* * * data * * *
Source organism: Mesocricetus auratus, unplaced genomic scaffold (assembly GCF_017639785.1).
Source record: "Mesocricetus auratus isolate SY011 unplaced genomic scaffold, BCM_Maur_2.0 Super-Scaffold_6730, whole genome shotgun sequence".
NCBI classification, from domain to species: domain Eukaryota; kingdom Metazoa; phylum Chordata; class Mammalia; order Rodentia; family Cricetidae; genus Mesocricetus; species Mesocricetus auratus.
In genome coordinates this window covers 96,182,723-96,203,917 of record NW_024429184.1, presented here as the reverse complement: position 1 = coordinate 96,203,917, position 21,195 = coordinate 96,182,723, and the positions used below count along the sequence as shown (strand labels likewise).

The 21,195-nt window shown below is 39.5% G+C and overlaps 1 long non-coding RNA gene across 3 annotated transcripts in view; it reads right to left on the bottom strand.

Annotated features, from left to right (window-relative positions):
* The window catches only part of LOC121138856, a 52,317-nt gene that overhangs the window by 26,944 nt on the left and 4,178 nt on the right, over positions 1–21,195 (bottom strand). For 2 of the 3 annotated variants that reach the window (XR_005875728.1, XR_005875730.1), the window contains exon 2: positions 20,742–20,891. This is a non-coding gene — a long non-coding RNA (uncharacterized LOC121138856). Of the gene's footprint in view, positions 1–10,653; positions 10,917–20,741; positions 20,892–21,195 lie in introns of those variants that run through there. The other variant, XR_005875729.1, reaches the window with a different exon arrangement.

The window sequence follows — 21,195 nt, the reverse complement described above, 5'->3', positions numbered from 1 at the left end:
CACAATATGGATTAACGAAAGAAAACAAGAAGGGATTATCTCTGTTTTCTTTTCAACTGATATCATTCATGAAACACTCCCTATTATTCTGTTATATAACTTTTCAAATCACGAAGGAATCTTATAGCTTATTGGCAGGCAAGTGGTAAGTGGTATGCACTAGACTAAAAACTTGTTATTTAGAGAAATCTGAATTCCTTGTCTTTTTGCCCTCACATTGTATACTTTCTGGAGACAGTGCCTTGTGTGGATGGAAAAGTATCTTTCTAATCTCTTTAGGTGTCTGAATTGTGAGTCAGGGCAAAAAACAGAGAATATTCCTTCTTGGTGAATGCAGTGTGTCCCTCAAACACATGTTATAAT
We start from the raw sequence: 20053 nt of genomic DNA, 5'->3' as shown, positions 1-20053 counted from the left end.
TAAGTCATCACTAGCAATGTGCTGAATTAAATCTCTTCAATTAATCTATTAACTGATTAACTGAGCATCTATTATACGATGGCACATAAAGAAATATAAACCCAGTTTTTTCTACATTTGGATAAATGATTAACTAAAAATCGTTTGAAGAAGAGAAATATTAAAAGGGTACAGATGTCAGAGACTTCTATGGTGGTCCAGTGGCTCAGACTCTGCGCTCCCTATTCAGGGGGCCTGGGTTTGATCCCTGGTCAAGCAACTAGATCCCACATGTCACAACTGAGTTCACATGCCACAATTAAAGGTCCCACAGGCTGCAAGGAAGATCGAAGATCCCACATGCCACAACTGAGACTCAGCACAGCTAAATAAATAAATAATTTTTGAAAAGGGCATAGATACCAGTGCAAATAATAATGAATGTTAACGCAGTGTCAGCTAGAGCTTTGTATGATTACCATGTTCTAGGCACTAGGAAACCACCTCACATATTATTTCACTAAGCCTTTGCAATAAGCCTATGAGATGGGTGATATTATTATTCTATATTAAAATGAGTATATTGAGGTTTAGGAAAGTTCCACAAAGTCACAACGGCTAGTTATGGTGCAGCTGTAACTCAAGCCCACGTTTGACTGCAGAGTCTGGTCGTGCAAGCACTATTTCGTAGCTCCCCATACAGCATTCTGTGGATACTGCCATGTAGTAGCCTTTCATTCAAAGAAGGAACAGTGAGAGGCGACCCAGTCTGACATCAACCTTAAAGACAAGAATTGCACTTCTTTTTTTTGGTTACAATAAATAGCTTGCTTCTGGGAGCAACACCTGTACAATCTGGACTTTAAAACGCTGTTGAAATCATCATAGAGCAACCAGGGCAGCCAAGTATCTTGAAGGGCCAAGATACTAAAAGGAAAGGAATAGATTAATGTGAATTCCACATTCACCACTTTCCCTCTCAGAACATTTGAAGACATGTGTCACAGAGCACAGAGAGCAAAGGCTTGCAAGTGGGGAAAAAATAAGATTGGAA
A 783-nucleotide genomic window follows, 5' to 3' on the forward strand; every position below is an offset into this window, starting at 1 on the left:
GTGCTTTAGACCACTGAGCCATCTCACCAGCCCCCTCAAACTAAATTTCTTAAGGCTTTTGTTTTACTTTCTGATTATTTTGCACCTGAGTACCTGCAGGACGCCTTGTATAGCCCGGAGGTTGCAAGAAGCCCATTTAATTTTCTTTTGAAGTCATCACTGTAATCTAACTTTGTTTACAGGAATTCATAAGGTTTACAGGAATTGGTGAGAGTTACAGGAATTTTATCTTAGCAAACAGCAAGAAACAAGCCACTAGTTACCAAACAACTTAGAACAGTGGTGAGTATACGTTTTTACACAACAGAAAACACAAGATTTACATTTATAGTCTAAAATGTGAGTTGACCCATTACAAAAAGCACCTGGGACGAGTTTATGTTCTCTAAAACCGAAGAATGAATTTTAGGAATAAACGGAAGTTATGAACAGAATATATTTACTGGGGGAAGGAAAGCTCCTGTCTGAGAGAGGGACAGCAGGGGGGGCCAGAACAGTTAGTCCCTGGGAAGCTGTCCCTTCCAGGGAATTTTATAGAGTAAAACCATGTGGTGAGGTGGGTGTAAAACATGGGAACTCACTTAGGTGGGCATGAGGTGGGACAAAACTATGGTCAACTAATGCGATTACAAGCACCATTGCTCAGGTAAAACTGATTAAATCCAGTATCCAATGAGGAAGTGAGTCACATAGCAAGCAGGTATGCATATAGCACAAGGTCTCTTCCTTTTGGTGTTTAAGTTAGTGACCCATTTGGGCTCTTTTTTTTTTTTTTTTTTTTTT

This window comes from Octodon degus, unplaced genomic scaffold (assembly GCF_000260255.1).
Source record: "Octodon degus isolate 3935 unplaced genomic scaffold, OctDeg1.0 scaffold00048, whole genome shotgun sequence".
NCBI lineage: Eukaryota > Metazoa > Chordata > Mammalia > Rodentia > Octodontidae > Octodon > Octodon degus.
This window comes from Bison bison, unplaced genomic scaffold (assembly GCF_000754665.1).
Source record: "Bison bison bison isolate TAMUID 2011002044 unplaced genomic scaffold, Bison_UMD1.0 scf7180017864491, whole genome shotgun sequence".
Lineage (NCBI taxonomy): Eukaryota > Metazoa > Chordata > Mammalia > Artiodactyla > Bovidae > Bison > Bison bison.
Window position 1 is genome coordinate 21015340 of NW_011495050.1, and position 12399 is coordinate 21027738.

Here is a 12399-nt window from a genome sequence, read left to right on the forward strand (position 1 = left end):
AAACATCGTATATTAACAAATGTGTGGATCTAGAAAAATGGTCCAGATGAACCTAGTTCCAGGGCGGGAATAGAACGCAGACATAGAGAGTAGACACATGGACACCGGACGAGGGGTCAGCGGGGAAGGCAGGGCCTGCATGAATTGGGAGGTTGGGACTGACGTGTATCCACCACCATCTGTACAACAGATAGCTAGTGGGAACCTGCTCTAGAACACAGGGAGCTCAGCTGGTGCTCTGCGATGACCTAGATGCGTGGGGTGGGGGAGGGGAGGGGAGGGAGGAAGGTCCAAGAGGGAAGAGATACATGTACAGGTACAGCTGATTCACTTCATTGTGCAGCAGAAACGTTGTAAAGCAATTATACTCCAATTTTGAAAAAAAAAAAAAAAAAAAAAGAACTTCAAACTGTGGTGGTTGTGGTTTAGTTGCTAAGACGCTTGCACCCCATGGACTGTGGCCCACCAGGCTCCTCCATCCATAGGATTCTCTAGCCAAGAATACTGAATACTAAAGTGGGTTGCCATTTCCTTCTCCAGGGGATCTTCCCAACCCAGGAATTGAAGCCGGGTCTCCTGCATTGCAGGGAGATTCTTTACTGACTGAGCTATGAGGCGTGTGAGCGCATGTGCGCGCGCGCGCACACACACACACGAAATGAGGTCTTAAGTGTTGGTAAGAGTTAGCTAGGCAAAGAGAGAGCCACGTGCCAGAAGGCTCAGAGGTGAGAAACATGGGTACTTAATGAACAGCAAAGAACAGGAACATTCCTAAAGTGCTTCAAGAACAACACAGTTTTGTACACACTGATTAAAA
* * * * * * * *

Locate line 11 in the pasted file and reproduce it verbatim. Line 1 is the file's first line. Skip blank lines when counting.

TAAGTCATCACTAGCAATGTGCTGAATTAAATCTCTTCAATTAATCTATTAACTGATTAACTGAGCATCTATTATACGATGGCACATAAAGAAATATAAACCCAGTTTTTTCTACATTTGGATAAATGATTAACTAAAAATCGTTTGAAGAAGAGAAATATTAAAAGGGTACAGATGTCAGAGACTTCTATGGTGGTCCAGTGGCTCAGACTCTGCGCTCCCTATTCAGGGGGCCTGGGTTTGATCCCTGGTCAAGCAACTAGATCCCACATGTCACAACTGAGTTCACATGCCACAATTAAAGGTCCCACAGGCTGCAAGGAAGATCGAAGATCCCACATGCCACAACTGAGACTCAGCACAGCTAAATAAATAAATAATTTTTGAAAAGGGCATAGATACCAGTGCAAATAATAATGAATGTTAACGCAGTGTCAGCTAGAGCTTTGTATGATTACCATGTTCTAGGCACTAGGAAACCACCTCACATATTATTTCACTAAGCCTTTGCAATAAGCCTATGAGATGGGTGATATTATTATTCTATATTAAAATGAGTATATTGAGGTTTAGGAAAGTTCCACAAAGTCACAACGGCTAGTTATGGTGCAGCTGTAACTCAAGCCCACGTTTGACTGCAGAGTCTGGTCGTGCAAGCACTATTTCGTAGCTCCCCATACAGCATTCTGTGGATACTGCCATGTAGTAGCCTTTCATTCAAAGAAGGAACAGTGAGAGGCGACCCAGTCTGACATCAACCTTAAAGACAAGAATTGCACTTCTTTTTTTTGGTTACAATAAATAGCTTGCTTCTGGGAGCAACACCTGTACAATCTGGACTTTAAAACGCTGTTGAAATCATCATAGAGCAACCAGGGCAGCCAAGTATCTTGAAGGGCCAAGATACTAAAAGGAAAGGAATAGATTAATGTGAATTCCACATTCACCACTTTCCCTCTCAGAACATTTGAAGACATGTGTCACAGAGCACAGAGAGCAAAGGCTTGCAAGTGGGGAAAAAATAAGATTGGAA